Tis' but a Dying Rose (an ode to a flower?)
Flowers. I like flowers. But I have never enjoyed receiving them. I find it to be a selfish and heartbreaking process.
R. gave me a glorious pink rose for Valentine's day and although I was over the moon at having received something so beautiful, I am now watching it die—and it sucks.
Flowers look so much more beautiful on the ground, or in a pot; someplace safe and fresh and kind—a place where they can live and thrive. Like us, flowers need a home.
My flower does not have that. She has a small McDonald's cup, a cramped office space, and no natural light.
Yet despite her depressing environment she has valiantly held on. She has thrived. She has blossomed despite her dreary conditions and has generously provided me with some much needed comfort. My rose has given me the beauty I lack, and has done so without expecting anything in return.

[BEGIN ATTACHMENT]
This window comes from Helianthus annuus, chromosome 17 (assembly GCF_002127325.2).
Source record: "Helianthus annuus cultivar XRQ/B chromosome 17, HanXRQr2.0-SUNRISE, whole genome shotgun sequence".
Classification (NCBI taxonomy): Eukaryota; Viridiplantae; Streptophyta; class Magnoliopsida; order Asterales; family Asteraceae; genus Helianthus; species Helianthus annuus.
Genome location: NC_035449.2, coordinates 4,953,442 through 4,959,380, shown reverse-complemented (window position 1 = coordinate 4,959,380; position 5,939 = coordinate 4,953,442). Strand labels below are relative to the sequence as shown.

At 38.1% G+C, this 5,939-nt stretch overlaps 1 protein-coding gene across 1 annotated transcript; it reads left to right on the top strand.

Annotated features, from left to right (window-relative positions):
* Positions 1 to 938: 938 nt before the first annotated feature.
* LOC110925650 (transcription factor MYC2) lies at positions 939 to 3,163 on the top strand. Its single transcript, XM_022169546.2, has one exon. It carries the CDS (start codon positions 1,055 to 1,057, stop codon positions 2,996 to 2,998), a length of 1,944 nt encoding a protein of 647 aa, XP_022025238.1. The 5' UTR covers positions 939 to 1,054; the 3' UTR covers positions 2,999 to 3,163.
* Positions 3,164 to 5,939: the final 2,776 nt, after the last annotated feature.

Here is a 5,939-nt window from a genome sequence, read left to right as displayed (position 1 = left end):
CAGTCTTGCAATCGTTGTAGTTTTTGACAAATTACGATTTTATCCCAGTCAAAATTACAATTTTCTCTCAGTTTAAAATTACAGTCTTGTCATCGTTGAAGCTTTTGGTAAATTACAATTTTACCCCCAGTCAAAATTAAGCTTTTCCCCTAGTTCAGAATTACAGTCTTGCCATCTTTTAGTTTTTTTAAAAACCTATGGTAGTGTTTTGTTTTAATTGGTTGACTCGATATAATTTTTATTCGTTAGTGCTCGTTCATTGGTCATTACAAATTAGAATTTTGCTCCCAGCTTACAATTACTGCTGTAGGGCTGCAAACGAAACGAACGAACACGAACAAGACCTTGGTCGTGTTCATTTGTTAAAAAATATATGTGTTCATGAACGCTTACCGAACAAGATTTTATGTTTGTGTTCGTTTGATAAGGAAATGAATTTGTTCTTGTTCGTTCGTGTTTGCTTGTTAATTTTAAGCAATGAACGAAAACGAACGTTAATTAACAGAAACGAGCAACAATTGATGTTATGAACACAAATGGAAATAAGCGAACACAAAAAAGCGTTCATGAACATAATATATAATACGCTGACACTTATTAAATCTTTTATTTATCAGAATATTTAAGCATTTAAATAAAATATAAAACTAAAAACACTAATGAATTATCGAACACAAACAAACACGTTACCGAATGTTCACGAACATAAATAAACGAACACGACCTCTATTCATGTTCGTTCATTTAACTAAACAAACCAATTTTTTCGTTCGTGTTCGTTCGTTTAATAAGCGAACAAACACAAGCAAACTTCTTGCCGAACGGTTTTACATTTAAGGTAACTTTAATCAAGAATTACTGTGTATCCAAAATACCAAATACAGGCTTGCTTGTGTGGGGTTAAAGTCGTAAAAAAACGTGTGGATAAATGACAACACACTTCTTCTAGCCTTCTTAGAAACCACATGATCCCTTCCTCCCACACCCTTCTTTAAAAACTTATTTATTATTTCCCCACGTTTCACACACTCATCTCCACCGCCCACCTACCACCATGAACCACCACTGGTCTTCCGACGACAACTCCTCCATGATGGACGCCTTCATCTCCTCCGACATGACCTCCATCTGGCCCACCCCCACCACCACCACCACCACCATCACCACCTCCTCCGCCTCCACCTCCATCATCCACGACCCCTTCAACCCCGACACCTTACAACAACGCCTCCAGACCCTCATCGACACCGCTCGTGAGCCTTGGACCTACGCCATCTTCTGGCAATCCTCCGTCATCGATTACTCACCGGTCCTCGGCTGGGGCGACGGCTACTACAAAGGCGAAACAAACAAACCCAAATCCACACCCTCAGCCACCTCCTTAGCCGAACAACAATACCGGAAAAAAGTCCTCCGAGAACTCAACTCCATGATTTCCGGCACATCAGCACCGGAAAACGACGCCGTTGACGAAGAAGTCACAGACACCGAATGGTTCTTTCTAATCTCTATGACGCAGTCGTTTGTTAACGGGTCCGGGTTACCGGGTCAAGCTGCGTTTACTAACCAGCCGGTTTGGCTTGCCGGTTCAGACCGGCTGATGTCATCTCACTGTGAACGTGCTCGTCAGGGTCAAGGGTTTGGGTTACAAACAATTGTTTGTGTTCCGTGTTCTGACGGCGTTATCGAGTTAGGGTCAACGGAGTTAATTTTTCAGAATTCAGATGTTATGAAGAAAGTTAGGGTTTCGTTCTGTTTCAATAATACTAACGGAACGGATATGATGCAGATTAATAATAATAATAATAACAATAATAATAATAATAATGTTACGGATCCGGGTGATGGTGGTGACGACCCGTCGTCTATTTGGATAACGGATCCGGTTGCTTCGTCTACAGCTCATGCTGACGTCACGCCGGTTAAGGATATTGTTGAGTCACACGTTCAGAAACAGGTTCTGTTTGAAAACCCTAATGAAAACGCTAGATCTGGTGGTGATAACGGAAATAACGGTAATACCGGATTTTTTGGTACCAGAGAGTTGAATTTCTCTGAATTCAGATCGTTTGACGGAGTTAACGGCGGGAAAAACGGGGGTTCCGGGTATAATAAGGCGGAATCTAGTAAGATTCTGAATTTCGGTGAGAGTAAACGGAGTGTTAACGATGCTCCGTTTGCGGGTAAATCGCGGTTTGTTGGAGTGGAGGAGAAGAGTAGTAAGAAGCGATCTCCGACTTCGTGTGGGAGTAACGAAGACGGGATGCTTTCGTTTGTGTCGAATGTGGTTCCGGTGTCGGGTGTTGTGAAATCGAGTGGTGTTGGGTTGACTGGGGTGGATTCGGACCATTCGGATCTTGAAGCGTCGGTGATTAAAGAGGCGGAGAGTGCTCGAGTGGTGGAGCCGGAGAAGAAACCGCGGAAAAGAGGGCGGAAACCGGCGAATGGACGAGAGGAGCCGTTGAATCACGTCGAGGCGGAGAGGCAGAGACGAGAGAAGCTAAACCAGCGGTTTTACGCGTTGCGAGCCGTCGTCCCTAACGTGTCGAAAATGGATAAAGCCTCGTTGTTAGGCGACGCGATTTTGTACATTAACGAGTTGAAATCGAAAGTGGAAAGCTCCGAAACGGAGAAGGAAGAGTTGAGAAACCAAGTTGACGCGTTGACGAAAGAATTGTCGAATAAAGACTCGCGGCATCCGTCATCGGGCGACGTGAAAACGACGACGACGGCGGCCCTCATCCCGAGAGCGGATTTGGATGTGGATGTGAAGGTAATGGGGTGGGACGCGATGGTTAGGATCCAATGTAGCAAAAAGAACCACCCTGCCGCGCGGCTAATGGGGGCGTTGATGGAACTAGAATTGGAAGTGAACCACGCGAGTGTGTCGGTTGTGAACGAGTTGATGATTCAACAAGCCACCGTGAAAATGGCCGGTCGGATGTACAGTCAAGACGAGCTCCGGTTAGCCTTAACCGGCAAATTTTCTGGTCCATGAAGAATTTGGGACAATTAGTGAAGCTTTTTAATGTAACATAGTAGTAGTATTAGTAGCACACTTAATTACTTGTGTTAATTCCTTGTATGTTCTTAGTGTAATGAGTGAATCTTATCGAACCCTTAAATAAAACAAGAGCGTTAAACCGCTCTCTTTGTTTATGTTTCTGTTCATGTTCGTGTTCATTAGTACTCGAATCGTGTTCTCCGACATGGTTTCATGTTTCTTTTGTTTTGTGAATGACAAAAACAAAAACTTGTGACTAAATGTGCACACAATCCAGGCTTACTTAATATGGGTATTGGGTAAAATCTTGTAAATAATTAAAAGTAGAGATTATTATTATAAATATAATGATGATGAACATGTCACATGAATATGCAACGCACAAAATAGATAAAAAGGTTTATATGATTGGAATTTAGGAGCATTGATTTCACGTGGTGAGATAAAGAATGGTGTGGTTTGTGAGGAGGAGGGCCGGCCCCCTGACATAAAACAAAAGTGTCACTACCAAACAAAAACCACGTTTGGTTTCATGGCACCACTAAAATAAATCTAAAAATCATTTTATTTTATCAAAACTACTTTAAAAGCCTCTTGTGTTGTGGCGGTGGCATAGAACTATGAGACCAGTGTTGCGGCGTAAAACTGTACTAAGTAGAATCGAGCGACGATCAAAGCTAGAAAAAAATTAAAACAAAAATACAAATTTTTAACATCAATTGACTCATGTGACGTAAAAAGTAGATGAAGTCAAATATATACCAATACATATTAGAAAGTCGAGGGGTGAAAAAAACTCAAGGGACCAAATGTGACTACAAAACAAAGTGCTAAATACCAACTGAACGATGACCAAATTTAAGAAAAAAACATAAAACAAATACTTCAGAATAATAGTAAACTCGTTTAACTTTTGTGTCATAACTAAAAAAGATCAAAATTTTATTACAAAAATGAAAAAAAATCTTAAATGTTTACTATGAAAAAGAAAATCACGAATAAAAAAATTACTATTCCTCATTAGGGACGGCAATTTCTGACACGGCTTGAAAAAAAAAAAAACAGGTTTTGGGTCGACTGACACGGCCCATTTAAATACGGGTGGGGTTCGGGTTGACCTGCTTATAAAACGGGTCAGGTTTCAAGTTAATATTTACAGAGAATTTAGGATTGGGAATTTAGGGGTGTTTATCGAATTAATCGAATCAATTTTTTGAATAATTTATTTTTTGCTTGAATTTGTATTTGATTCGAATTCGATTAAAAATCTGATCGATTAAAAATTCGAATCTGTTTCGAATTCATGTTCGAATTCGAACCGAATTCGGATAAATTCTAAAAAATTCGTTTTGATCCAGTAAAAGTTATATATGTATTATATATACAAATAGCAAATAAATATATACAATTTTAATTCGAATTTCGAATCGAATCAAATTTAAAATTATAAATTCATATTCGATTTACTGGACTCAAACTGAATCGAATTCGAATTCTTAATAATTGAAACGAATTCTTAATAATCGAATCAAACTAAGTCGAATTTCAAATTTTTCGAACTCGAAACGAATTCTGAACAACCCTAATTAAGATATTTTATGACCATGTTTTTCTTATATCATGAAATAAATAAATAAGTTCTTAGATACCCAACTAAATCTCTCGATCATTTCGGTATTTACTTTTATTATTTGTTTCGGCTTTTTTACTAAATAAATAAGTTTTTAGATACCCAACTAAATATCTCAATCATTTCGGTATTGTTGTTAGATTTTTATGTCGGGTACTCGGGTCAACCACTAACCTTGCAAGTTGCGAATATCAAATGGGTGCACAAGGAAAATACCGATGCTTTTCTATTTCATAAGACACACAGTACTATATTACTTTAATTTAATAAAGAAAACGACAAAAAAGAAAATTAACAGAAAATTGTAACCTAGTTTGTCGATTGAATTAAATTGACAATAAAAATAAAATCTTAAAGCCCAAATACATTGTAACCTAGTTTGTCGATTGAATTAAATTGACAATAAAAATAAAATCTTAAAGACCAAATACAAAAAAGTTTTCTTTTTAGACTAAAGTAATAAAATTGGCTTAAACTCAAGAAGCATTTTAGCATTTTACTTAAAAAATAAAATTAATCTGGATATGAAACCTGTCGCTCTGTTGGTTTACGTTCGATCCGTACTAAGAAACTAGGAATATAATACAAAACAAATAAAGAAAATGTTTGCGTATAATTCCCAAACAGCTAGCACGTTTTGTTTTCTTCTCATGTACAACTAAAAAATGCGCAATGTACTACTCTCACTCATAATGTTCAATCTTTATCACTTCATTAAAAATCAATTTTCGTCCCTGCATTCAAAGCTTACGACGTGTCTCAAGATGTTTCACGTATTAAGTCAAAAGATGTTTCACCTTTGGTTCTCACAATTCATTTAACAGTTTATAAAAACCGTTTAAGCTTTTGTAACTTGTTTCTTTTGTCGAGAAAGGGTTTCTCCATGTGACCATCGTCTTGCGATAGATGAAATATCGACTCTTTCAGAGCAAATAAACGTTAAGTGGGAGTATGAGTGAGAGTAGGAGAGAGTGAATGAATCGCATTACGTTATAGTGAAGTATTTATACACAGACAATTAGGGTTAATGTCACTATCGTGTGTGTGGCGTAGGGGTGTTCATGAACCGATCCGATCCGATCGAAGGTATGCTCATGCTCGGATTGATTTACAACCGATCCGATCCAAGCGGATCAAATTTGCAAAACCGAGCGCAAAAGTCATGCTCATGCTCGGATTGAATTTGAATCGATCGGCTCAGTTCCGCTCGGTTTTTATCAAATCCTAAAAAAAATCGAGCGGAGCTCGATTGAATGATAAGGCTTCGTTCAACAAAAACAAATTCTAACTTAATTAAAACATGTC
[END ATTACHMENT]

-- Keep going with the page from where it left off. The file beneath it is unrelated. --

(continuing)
Except for a glass of water, maybe.
But her exhaustion is showing.
Her stem is dark and dull. Her petals have become sickeningly soft. She has given me her beauty and fragrance unreservedly and despite my best efforts to be good to her we have both lost the battle. She is dying and I am watching her die. And there is nothing either of us can do about it.
I could throw her away, burn her, stomp her—do whatever was in my power to end her misery, but would that not be a betrayal of the worst kind?
She has been good to me and now I must wait.
I must keep her in her tiny McDonald's cup and watch as she bows and hardens. As her leaves fall and her stem rots. As her petals fall and crumble at my touch. I must watch as she silently gasps. As she agonizes and thinks of what her life could have been (if she had never left home).
Of the rain falling on her petals. On her leaves. On her stem, past her roots and into the deepest parts of (the) Earth itself. Of the warmth of the sun and the sway of the wind.
She could have lived. She could have been so many things. She could have been free. (she could have been) Alive. (and not in pain or agony or misery; not in a darkened room; with a depressed woman who has no idea of how to move forward)
She could have been somebody—someflower. But is she already not somebody's flower?
I never understood why the Little Prince loved his rose so much. Now I do.